LEG 5 – MARATHON
MECH IRDANE-OULAD DRISS
The Gazelles already have a prologue and 4 legs under their belts. Fatigue is starting to set in, but it is time for the first marathon leg: 275 kilometres on paper (in reality, more like 320 km) in complete autonomy, with no mechanical assistance in the evening, no refuelling, a makeshift camp and 12 CPs to reach over the course of two days.
The difficulties begin on the first day. The Gazelles will need to navigate with precision, avoid rushing ahead blindly and choose their route wisely. In fact, the start of the leg takes them back through “Gazelle Hell”. And don’t think that tackling the same area in the opposite direction will be any easier! Anyway, it is highly unlikely that they will have memorized the hills and valleys they encountered at the end of yesterday’s leg!
Things get easier after CP4. Plains stretch out as far as the eye can see and there are greater distances to cover between checkpoints. Let’s hope that the wind doesn’t rise, masking the features that serve to guide the Gazelles in a haze of dust…
The night will be spent in good company, calm under a starry sky as the Gazelles gather around improvised campfires.
Far from the brouhaha of the bivouac, a well-deserved deep night’s sleep awaits…
On Day 2 of the marathon, The Gazelles will have to face the sandy plains of Hassi Bou Haiara. Sand and more sand for all the competitors, not as majestic as Erg Chebbi, but not necessarily any less treacherous… The teams will need to choose their route carefully, and teamwork and confidence between navigator and driver will be put to the test. But what a landscape: hills of black and brown rock, with sand that appears at times yellow, at times pink… a wonderland of colour and solitude, where the closest road is more than 50 kilometres away!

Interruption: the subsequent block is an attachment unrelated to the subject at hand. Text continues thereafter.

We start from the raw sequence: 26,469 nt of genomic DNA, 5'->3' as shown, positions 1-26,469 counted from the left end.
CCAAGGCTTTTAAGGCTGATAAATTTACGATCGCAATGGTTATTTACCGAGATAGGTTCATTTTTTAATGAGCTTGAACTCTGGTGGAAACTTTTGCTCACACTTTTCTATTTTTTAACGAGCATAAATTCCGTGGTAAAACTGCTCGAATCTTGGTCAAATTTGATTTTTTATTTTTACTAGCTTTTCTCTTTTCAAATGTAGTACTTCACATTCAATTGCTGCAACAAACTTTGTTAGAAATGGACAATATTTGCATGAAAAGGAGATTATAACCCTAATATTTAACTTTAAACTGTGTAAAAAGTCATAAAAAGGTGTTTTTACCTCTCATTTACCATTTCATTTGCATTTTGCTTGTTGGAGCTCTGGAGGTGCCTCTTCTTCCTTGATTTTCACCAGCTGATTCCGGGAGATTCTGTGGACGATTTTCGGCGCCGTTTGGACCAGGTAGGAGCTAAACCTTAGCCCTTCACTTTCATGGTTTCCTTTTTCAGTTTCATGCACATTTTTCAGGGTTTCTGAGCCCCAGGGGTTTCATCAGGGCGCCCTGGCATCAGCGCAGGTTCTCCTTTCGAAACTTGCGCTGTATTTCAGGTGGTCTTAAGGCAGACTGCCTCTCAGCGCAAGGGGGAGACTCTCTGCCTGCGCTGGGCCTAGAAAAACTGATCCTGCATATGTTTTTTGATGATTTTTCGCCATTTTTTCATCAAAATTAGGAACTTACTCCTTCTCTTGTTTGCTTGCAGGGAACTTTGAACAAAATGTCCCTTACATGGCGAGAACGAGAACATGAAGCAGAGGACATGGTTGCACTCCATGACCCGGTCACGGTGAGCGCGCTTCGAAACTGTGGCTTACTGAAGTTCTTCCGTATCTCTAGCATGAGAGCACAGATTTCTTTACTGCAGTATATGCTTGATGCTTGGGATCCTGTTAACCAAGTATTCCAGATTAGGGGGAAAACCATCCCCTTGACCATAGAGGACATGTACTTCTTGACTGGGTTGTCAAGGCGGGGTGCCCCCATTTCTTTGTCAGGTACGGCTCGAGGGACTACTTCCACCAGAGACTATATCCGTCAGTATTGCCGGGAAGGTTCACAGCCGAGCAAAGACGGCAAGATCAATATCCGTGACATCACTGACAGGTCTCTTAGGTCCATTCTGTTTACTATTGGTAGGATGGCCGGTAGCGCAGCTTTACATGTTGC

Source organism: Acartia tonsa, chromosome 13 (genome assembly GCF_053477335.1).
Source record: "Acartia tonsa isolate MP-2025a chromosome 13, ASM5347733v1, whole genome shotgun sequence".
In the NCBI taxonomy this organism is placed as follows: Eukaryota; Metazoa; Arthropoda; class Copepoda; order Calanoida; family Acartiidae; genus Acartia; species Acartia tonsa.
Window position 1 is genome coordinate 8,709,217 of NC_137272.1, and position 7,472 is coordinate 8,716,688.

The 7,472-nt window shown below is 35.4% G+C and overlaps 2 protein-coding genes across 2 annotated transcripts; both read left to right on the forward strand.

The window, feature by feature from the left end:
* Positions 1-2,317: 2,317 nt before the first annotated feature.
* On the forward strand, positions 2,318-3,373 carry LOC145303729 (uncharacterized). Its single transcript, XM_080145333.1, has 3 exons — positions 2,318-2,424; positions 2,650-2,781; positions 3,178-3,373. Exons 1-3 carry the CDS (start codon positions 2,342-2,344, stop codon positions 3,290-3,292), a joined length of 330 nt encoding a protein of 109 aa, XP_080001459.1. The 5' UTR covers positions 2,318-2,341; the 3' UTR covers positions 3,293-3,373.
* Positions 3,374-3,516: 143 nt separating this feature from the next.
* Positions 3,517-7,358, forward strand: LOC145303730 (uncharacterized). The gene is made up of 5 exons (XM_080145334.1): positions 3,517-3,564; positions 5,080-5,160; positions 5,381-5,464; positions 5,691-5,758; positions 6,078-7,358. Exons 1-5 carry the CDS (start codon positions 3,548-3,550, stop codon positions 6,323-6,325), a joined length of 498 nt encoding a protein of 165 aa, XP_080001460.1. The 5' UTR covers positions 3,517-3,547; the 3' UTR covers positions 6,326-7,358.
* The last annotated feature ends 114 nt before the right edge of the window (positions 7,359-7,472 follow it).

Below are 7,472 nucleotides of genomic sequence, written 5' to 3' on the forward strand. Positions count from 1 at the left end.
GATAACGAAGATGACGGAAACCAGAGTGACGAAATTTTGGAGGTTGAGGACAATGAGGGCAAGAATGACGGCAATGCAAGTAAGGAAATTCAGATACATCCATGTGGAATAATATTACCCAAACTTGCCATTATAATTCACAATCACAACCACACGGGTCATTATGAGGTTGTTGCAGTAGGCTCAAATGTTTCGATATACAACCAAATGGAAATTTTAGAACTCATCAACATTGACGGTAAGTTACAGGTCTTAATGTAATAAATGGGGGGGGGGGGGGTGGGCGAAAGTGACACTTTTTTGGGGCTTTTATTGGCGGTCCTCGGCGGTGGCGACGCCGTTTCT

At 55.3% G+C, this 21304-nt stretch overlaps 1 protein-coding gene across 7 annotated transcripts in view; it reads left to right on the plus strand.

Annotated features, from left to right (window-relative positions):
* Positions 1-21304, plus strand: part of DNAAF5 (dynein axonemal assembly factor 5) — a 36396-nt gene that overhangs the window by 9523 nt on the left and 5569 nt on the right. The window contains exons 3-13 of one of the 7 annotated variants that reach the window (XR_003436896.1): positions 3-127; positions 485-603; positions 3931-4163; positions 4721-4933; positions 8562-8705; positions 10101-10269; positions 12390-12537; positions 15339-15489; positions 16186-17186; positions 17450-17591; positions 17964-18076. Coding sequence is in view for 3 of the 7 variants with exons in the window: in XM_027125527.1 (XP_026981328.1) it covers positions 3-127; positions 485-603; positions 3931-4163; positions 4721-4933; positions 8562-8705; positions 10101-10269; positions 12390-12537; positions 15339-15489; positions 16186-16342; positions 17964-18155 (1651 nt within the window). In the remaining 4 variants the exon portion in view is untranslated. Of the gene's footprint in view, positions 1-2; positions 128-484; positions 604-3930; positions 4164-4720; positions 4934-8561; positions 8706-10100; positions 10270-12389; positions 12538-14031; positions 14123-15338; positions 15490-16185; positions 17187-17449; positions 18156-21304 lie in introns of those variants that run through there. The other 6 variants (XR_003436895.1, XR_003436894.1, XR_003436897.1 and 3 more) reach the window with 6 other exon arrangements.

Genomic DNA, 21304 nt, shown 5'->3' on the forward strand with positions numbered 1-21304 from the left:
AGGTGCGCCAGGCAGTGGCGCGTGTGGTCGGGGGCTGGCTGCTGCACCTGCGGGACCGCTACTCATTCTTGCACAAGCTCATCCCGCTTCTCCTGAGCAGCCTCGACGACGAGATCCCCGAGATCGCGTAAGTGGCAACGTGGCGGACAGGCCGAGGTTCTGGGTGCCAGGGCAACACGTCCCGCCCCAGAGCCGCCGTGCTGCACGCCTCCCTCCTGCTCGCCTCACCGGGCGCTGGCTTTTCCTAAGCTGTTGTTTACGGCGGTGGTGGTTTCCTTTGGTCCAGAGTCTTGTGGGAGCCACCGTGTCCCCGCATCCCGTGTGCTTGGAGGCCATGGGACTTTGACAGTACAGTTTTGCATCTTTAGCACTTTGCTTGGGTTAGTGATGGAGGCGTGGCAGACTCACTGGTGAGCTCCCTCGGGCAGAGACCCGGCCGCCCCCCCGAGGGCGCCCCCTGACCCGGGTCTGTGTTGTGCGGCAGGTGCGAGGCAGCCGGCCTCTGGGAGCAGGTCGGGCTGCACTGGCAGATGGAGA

Reaching the bivouac will be a blessing for many… but will probably continue late into the night. The vehicles will pay a visit to their respective mechanics workshops to get back in shape for tomorrow’s leg.
We are well into the competition now and the ranking should start to take shape by the end of this first marathon leg. But it would be premature to say that the outcome is already a sure thing, and wise to remember that a podium can be lost quickly… very quickly. And tomorrow is another marathon leg!
The last three teams to reach the bivouac are on the finish line: 144 (Laurene VOILLEQUIN / Laure AVELINE - Adhome Services), 143 (Leila MASSON / Monica OBERLE - Programme Alimentaire Mondial) and 166 (Stephanie PIERI-CHESNAIS / Isabelle AVIS - TRANSAVIA). They still need to hand in their road sheet and tracking devices... But a glass of Tsarine champagne is waiting for them!
The stretch from the dunes to the bivouac offers easy navigation and driving. There are even several trails leading to the bivouac.
That’s how Team 178 (Marie GUARINO / Giliane STORRER - MERSE-TRANSAC) described their feelings at the finish line, in front of the Ranking office. "We’re happy it’s over but it’s really strange to say that this is the last time we’ll be handing in our road sheet. We’re proud to have found every checkpoint of the Rallye. At first we didn’t think we could do it, but we got into it because we’re pretty competitive."
We're starting to have a good idea of who will be on the podium but aren't saying anything... we'll let you make your own predictions!
...and honking horns: it feels like the end of the Rallye! Many teams have crossed the finish line before a crowd of photographers and cameramen. Tears, laughter, emotions, arms waving triumphantly... they are all proud of what they have accomplished. Just making it to the finish line is a exploit in itself.